Of course, "I don't buy it," Anonymous added. "It would surprise me very much if OSC were chicken to confront Windows in the netbook market. I am afraid that Mr. Chang may have just been doing a pretty good job of weaseling out of an uncomfortable question, but I don't think this quote is anywhere near a smoking gun..."

'Completely Untrue'

Fuel was only added to the fire, of course, when a post on the "Linux and Free software" blog asserted that 90 percent of the world's desktop computers are controlled by Microsoft.

"Completely untrue" was tuxchick's assessment on LXer, for example, and the protests proceeded from there.

Perhaps most intriguing of all, however, was Steven J. Vaughan-Nichols' recent assertion that Linux stories get deliberately buried on Digg.

"I became aware of this because in the last few weeks I've had several stories that were pro-Linux and anti-Microsoft," Vaughan-Nichols wrote. After becoming popular on Digg, the stories had been buried -- effectively removed -- an hour later," he charged.

'Buries Should Be Exposed'

"Digg admits that groups of users -- say, Microsoft employees, partners, and supporters -- can 'abusively bury content'," he wrote. "I'd add, not just 'can', but 'do.'"

Besides making this LinuxInsider reporter feel a whole lot better about her own Linux stories (so *that's* what keeps happening!), the notion also drew 90 comments on Vaughan-Nichols' blog and was picked up on LWN and on Digg itself, where bloggers were quick to respond.

"Let's bury this one too [grin]," quipped antdude.

On the other hand: "I thoroughly agree that Buries should be exposed just as Diggs are," wrote Carpy. "Why is one public & the other private? Makes no sense."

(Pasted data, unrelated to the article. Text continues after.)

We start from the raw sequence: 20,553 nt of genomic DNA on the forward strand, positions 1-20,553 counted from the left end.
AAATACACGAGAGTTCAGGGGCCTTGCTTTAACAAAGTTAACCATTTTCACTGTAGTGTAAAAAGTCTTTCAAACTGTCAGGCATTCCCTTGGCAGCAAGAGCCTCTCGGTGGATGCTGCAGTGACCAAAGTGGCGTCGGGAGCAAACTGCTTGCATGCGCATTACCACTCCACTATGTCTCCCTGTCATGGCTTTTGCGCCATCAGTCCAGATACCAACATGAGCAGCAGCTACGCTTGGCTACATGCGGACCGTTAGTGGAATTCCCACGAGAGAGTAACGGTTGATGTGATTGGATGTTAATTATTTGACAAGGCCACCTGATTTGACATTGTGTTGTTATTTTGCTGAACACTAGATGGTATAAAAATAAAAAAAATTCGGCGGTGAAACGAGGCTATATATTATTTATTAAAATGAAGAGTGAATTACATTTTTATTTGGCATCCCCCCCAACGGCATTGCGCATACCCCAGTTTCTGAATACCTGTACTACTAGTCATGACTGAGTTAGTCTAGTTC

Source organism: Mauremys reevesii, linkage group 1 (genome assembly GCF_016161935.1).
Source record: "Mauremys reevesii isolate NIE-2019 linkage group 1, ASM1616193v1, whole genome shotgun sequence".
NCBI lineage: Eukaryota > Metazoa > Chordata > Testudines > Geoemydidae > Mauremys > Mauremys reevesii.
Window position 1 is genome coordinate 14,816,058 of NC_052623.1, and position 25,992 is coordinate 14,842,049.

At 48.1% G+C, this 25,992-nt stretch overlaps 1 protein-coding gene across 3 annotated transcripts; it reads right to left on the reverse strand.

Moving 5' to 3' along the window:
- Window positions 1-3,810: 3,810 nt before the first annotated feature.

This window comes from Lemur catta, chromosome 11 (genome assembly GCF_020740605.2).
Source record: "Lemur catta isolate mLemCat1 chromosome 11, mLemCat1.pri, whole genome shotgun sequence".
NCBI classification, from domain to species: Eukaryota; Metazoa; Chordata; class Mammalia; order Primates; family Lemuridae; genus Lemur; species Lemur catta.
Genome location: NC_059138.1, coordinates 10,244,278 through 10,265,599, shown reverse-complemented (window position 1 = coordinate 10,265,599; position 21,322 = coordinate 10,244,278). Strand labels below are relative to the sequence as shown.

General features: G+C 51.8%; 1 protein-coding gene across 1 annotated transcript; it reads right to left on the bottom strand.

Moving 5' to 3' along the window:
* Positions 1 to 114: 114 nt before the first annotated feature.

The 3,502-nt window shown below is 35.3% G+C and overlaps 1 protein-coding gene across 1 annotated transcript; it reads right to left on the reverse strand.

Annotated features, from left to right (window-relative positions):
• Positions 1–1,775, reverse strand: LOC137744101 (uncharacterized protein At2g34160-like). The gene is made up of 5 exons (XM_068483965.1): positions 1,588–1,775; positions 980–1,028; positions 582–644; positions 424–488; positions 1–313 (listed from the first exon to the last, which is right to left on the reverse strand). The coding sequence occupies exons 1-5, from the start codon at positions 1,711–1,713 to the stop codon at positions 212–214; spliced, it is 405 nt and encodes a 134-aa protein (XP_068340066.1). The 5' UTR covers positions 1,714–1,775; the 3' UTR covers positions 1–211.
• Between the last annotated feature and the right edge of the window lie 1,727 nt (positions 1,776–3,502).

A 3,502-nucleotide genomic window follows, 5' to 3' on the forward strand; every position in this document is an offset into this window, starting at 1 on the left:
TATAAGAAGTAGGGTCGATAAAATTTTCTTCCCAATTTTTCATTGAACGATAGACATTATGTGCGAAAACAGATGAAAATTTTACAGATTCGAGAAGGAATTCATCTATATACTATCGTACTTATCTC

'Asus Was Bought Out'

So what's actually going on here? Does it all add up to so much paranoia, or is there something to these conspiracy charges? The enquiring minds at LinuxInsider want to know.

"M$ has a long history of no-holds-barred 'Technology Evangelism'," blogger Robert Pogson told LinuxInsider. "M$ trained people how to infiltrate/buy-out/co-opt people to spread the word that competitive platforms were junk. This has been pretty well demonstrated in the news media, blogs, conferences and the web -- one need look no further than Desktoplinux.com forums or Digg to see that this is so."

The much-discussed 'apology' by Asus for "the showing of a netbook with SnapDragon CPU is proof enough that Asus was bought out by M$," Pogson asserted. "There is never a business case for apologizing for innovation."

Microsoft can buy out or intimidate "the big guys" because "they have a lot to lose if they lose the blessing of M$," he added. "But, with ARM and the netbook, there are 10 little guys waiting in the wings for the business the big guys pass up."